Learn to make images that are provocative, enigmatic and lyrical. Learn to inspire a psychological and visceral response from your viewer.

There are no available registration dates at this time.

Note: This workshop will be held in a live, online format utilizing the Zoom platform.
Class meets for 5 Wednesdays, 1-3pm ET.

Les Lynton with bees on his face
Photos by Holly Lynton.

Guided by photographer Holly Lynton, in this workshop, you will learn to delve deeper into the process of photography. By integrating research and preparation into your image making, students will find new ways to create photographs that go beyond the image’s surface and reveal a deeper understanding of the enigmatic, lyrical world beyond. In studying your own work and process – and integrating Holly’s image making techniques – you will build a toolkit of skills that will carry your work forward to construct more nuanced photographic narratives.

Man covered in Mayflies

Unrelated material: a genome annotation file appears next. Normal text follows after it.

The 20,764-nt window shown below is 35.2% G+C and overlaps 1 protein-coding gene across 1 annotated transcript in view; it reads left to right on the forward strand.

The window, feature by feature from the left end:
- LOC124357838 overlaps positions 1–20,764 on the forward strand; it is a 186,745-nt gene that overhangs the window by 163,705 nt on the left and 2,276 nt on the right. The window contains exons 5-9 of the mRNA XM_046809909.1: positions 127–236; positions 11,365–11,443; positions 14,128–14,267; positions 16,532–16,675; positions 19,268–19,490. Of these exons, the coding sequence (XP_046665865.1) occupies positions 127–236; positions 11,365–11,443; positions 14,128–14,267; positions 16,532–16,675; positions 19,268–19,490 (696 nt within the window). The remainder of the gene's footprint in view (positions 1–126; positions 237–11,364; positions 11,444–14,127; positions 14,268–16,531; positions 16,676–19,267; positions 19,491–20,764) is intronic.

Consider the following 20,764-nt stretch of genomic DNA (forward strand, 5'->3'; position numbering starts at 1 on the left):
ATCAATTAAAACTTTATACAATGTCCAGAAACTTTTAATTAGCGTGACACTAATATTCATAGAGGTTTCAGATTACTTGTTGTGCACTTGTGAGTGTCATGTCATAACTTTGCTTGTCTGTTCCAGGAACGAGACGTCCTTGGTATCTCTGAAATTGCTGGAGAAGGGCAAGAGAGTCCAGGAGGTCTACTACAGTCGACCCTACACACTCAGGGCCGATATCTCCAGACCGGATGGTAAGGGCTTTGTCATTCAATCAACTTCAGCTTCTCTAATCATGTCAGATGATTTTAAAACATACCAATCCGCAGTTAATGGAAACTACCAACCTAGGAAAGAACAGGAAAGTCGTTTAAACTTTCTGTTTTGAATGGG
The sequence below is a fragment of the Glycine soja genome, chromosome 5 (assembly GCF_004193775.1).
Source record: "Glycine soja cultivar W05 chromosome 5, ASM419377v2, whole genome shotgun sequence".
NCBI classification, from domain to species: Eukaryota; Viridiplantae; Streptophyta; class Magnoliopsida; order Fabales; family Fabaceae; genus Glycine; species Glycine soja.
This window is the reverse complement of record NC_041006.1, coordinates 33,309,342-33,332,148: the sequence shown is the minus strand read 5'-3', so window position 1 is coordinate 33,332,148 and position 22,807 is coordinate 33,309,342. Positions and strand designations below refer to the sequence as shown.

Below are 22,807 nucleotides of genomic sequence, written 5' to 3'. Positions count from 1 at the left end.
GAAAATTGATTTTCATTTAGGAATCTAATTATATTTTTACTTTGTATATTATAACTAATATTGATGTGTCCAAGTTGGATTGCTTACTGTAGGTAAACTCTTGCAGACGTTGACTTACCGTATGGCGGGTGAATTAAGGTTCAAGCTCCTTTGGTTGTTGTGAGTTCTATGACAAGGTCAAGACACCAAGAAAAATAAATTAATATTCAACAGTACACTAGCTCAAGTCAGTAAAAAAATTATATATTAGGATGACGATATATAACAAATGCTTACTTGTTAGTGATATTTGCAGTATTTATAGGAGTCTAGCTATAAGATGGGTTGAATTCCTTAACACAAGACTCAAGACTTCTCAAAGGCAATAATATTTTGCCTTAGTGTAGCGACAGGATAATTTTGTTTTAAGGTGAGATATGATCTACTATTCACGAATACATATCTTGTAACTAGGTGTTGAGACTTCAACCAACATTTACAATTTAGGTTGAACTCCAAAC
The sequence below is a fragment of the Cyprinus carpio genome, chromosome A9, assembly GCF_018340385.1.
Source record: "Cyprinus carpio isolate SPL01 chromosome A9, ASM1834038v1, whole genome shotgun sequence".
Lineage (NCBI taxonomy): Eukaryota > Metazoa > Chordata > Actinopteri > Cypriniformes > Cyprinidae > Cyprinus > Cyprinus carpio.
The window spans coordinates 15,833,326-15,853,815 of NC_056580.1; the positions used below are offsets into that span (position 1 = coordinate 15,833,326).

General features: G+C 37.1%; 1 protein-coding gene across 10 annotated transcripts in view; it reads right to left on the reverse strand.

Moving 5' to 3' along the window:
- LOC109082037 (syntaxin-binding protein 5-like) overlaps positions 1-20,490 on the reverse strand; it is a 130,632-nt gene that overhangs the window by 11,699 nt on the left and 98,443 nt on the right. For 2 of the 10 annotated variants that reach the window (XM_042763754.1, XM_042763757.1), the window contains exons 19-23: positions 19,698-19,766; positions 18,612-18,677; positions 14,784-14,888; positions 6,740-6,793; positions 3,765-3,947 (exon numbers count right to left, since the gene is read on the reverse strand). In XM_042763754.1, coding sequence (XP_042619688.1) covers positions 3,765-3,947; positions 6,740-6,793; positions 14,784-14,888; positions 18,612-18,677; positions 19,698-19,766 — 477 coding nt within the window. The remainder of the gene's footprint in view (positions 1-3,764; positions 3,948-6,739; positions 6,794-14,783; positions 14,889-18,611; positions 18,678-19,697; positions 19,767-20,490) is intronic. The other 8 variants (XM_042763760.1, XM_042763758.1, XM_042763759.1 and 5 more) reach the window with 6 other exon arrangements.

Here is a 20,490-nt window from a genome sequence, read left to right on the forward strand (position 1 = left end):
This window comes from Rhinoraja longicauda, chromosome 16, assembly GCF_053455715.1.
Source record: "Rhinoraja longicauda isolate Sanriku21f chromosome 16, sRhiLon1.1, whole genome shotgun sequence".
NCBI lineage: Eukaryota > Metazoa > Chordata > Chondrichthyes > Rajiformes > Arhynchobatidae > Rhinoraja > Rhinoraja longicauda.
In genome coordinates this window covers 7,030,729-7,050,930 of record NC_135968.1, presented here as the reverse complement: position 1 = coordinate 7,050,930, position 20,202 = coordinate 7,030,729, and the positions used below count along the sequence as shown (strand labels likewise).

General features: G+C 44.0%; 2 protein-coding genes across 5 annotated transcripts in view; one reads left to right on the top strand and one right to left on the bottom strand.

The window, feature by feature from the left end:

The learning process will be centered around creating a storytelling project through a combination of in-class development and fieldwork. As a class, you will explore what it means to be a visual storyteller today, and through your research, consider how one may ethically approach their image making. You will receive feedback from your instructor and peers on your current work, as well as photographs made during the workshop.

Holly Lynton - Bare Handed_52_beidler forest

Most importantly, you will leave the workshop with a new perspective on the image-making process and a new set of techniques to craft compelling photographic narratives.

Holly Lynton - Bare Handed_02_Peterson Top Haystack Holly Lynton - Bare Handed_11_Miss Sandra Holly Lynton - Bare Handed_05_Fairest

Images: ©Holly Lynton

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Instructor: Holly Lynton

Holly Lynton was born in Boulder, Colorado and was raised both there and in New York City. Her photographs focus on understanding rural communities in the United States through their agricultural history, current industry, and ritual. The images she creates underscore the importance of having unmediated experiences with the natural world. In a new project, she examines the intersection of faith, history, and the environment.